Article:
November 28, 1998

Weekly Edition
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An index of this week's stories:

MEALS ON WHEELS -- It's a holiday tradition to hear a Bailey White story on All Things Considered each Thanksgiving. We play one of our favorites from the Archives called "Meals on Wheels." (21:34)

MONGOLIAN NAMES -- NPR's Anne Garrels reports that many people in Mongolia are reclaiming the ethnic surnames they were forced to drop under Russian Communist rule. Now that the Russians are gone, Mongolians are searching archives and writing letters to long lost relatives, trying to re-establish forgotten identities and cultural practices. (4:14)

JOSE CURA -- Robert talks with Jose Cura, a tenor, composer, conductor and former body-building trainer from Argentina. They talk about Cura's role as Samson in the Washington Opera production of "Samson et Dalilah" at the Kennedy Center, which is being conducted by Placido Domingo. Although Cura claims to be a tenor "by accident," many critics say that he's an heir-apparent to tenors like Domingo, Luciano Pavarotti, and Jose Carreras. (7:41)
Due to Internet rights issues, this segment has been modified from its original broadcast form.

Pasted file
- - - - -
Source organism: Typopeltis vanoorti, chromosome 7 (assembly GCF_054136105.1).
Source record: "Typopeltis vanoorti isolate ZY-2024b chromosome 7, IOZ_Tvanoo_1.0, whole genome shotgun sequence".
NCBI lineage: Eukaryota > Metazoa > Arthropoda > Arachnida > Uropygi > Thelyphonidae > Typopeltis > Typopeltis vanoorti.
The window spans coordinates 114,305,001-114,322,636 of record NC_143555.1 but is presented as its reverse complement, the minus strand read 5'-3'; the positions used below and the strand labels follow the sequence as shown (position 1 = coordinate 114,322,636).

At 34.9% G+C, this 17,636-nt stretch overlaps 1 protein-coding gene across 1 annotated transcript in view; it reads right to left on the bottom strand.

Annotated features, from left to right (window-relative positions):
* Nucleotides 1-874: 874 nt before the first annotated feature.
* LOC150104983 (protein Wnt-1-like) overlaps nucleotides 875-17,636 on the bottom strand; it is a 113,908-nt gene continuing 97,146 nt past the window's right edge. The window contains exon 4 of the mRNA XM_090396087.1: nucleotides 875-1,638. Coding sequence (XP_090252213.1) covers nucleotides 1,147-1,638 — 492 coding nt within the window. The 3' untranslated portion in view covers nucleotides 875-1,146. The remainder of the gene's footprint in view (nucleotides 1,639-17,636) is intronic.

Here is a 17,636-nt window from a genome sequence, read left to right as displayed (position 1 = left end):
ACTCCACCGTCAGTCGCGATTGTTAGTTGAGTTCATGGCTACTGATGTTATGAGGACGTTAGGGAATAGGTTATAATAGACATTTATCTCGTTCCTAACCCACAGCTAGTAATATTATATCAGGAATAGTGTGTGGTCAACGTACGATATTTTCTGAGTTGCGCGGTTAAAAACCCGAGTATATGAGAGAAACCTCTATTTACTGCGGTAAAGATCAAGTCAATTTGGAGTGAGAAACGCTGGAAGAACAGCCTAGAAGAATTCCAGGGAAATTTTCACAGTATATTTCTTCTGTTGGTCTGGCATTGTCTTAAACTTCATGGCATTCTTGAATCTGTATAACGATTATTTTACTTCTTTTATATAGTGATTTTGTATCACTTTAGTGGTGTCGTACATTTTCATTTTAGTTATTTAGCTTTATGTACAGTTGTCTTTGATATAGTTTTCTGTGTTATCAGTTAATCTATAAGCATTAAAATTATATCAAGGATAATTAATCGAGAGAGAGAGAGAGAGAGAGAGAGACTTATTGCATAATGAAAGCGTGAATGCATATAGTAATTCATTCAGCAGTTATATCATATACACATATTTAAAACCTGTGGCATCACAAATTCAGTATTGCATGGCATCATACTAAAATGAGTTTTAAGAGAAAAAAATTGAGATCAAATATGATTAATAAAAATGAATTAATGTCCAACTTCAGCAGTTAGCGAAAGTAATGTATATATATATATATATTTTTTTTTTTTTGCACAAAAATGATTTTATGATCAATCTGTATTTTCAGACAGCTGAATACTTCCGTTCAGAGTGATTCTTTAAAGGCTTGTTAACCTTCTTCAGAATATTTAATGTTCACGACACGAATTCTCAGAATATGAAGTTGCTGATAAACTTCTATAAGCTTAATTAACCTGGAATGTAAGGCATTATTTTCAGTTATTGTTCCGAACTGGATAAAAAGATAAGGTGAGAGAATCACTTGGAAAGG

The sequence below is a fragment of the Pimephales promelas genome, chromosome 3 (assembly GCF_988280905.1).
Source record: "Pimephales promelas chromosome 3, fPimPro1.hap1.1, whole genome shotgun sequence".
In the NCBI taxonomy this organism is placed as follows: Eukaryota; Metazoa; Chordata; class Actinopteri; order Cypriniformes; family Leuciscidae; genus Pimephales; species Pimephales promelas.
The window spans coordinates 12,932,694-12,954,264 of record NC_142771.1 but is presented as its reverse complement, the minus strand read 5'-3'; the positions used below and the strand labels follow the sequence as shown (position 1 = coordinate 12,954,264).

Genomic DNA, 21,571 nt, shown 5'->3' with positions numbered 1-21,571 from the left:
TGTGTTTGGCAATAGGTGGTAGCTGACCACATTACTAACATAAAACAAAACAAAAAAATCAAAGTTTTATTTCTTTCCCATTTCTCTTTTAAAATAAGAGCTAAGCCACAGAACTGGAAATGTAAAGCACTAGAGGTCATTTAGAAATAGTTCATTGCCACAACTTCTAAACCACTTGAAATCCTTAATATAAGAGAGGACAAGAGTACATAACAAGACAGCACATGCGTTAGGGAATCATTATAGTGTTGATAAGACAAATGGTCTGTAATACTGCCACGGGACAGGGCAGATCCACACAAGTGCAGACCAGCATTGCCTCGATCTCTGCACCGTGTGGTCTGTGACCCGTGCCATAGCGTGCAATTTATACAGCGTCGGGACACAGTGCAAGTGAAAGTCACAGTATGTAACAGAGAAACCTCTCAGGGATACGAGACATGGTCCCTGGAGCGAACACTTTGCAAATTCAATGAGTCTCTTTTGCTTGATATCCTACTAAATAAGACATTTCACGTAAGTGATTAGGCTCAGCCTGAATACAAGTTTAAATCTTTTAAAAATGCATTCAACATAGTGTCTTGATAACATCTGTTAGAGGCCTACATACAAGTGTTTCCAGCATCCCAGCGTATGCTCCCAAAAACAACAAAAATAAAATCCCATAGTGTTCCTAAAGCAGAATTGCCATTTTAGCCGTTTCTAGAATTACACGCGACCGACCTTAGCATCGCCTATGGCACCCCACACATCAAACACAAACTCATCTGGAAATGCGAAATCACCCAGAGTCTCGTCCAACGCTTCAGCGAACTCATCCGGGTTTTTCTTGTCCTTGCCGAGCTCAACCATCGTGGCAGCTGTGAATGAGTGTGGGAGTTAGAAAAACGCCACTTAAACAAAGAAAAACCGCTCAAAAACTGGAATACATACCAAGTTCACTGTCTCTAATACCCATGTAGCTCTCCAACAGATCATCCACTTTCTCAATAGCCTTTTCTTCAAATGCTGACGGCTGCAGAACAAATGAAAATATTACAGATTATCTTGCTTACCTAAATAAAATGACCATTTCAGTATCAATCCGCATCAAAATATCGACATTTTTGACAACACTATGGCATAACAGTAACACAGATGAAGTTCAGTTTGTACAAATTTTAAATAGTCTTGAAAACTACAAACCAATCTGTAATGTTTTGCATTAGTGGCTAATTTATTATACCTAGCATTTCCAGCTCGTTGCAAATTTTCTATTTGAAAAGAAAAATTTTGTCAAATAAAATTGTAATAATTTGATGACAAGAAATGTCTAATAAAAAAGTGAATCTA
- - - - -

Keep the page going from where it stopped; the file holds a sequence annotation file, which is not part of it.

REMEMBERING HENRY HAMPTON -- Commentator Karen Grigsby Bates remembers film maker Henry Hampton who produced the PBS documentary series Eyes on the Prize about the civil rights movement in this country. Hampton died last Sunday at the age of 58. (3:05)

RUGRATS VOICES -- Noah talks with Christine Cavanaugh and Kath Soucie, two of the people who provided voices for the characters in the new feature film Rugrats. Cavanaugh talks about performing the voice of Chuckie Finster. Soucie talks about voicing the characters of Phil, Lil, and their mother Betty. (5:09)

96 TEARS-- A few weeks ago, the group Question Mark and the Mysterians were featured on NPR's Anthem. They talked about their 1962 recording of the classic song "96 Tears." We'll hear a short Thanksgiving story from host Neal Conan about a holiday past when his cousin's garage band used to play the song, and we'll hear a recording of "96 Tears" made during Question Mark and the Mysterians' recent visit to NPR. (3:08)
Due to Internet Rights issues, this segment has been modified from its original broadcast form.

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